In May, a dive instructor was bitten by a shark on the site of the white valley in Faa’a, a Tahitian site renowned for being a place of shark feeding.
Fortunately, the instructor, obviously already known to have had incidents while feeding sharks, gets away with an operation and a few stitches on his hand. This is not an attack but a shark error that has been attracted by the smell of blood soaked in the glove serving for the shark feeding and who wanted to snatch it.
What is shark feeding ?
It is a practice of feeding sharks tolerated (outside lagoons more than a kilometer of them) but not regulated. Other rules might exist in the rest of the world.
If shark feeding is very clear in attracting sharks to observe them (and to please the customers), it presents obvious risks such as seeing sharks deemed more aggressive (tiger shark, hammerhead sharks, etc.) Fear of human beings and / or jostle them to attack them. While some people regularly use and benefit from this shark feeding practice, others are worried about new incidents involving divers, fishermen or swimmers. Accidents that would then be attributed to sharks too accustomed to these practices of shark feeding.
Some time ago during a dive in Moorea, for the first time I witnessed a form of shark feeding (without being warned in advance that the dive guide would use this practice!)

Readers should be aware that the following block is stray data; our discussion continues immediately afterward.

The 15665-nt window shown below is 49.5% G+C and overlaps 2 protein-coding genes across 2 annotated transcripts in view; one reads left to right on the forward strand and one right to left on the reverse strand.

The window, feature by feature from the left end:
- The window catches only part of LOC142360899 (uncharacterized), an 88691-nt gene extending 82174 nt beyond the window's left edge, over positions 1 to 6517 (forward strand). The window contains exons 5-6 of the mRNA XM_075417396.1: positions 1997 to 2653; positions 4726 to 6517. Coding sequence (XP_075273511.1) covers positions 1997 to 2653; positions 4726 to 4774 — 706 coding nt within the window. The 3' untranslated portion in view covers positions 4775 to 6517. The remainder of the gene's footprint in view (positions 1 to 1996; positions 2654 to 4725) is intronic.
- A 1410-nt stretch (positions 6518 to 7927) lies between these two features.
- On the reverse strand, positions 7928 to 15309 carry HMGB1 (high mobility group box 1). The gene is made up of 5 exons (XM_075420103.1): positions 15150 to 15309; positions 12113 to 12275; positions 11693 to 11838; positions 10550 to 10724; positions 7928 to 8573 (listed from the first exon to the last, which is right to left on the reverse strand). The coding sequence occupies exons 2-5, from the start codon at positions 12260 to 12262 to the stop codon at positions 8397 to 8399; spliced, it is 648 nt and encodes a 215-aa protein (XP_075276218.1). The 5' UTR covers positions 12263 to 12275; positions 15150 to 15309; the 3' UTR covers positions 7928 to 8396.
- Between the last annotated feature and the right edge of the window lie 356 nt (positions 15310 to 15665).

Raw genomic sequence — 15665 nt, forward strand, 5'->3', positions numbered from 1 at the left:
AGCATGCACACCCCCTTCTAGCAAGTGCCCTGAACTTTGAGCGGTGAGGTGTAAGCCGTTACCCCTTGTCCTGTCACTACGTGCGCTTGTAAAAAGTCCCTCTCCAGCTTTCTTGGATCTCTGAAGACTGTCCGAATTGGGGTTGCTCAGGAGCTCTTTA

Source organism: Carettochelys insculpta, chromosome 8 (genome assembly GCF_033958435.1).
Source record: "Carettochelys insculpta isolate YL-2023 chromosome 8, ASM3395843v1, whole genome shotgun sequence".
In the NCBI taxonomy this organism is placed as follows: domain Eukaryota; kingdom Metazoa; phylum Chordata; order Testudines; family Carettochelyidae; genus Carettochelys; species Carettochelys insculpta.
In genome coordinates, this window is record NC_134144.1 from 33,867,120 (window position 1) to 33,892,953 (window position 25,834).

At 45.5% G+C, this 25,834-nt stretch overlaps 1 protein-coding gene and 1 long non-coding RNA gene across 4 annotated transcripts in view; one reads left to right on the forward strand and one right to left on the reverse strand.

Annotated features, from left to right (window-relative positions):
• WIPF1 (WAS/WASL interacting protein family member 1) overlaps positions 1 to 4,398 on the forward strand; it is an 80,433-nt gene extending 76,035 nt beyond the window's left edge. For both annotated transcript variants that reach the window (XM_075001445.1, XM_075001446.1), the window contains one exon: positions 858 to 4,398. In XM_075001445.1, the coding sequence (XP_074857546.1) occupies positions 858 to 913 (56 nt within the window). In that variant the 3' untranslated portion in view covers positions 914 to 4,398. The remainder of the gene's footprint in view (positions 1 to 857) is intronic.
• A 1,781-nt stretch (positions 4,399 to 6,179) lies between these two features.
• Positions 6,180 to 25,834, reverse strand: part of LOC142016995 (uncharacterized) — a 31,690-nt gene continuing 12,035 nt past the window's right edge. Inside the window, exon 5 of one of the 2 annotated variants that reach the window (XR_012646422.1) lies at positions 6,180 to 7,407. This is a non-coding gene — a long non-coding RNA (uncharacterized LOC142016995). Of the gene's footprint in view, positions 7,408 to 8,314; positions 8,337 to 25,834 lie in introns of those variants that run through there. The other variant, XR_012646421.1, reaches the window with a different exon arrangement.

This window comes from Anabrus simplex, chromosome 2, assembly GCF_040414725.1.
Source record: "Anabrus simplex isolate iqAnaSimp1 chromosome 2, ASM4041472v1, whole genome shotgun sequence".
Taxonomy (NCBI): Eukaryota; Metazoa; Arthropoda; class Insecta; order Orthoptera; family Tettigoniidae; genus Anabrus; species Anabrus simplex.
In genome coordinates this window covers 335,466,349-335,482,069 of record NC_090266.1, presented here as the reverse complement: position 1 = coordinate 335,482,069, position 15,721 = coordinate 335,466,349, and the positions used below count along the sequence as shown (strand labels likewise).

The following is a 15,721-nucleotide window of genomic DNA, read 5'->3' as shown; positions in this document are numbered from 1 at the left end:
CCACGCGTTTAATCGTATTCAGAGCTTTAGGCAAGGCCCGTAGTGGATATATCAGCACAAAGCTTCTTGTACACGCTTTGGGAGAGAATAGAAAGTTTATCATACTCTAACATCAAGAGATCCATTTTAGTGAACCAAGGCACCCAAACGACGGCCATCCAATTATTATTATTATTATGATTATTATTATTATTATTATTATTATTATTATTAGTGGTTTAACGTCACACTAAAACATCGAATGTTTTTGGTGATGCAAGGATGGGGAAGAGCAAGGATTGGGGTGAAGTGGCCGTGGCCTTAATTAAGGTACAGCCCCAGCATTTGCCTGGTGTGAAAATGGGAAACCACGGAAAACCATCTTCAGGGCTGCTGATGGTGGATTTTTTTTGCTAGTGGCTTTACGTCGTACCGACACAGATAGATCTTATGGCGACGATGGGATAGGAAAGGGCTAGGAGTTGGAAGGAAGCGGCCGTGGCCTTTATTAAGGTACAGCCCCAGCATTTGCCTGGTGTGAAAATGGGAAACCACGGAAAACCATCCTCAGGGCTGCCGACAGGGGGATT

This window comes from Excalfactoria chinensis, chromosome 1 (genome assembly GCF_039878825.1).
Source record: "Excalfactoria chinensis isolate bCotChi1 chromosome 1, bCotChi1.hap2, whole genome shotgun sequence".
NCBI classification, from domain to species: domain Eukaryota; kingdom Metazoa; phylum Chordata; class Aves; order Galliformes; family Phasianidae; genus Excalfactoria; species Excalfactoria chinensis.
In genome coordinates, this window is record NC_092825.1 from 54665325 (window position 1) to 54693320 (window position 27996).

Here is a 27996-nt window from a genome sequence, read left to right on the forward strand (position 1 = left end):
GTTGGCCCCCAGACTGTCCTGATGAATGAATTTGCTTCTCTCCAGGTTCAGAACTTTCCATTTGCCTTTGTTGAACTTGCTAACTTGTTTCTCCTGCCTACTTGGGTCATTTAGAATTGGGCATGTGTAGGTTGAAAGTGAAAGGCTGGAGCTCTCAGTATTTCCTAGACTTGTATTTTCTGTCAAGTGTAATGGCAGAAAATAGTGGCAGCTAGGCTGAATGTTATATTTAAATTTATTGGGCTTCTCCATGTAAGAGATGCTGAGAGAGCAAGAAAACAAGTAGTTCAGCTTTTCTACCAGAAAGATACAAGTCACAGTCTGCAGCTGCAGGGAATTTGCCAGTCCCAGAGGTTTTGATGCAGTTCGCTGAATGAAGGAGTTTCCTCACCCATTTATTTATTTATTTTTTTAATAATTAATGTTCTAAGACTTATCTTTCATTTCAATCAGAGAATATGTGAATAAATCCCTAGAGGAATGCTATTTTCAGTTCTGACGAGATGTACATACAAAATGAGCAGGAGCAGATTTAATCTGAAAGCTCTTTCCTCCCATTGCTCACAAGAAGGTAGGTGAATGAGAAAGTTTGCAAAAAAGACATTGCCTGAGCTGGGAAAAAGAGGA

In a fairly poor marine landscape near Cook Bay, one of the guides responsible for a 12-year-old child and another beginner was curiously well surrounded by a multitude of small reef sharks above us. As I followed this dive from a distance with my buddy, I observed the guide and realize that he was wielding a small tube of plastic pierced with a multitude of holes. I quickly realized that this tube contained pieces of fish that attracted sharks and made them nervous.
Several times the guide had to push violently away the little sharks that went so far as to touch him.
At the end of the dive, one of the two guides accidentally dropped his tube as we finished the deco stop. It was impressive and surreal to see this horde of sharks hammering on a 30 meter background on a ridiculous plastic tube. Our guide, despite the end of the deco stop and as we finished a second successive dive on the morning went down to look for his “magic tool” …
What is the impact for us ?
The accident in Tahiti in May must make us think of the consequences and drifts of certain practices that nevertheless serve to satisfy us of the dive we paid …
Even if shark feeding is not prohibited, it seems that it is important to legislate to reduce the risks of this practice without waiting for a more dramatic accident.
How to react ?
And if we keep in mind that the “rendez-vous” with nature does not exist ?
Should we not accept to finish a dive without having been able to see what we hoped for and abandon those practices that attract sharks for our immediate pleasure but without being able to always measure the consequences sometimes dramatic?
In this way we can always safely enjoy magical places like the magnificent shark wall of Fakarava. And this does not arouse in these animals aggressive behavior caused sometimes by the lack of food usually brought by the followers of shark feeding.
Post a comment below … and tell us what you think about Shark Feeding
Good bubbles and do not forget to be happy 🙂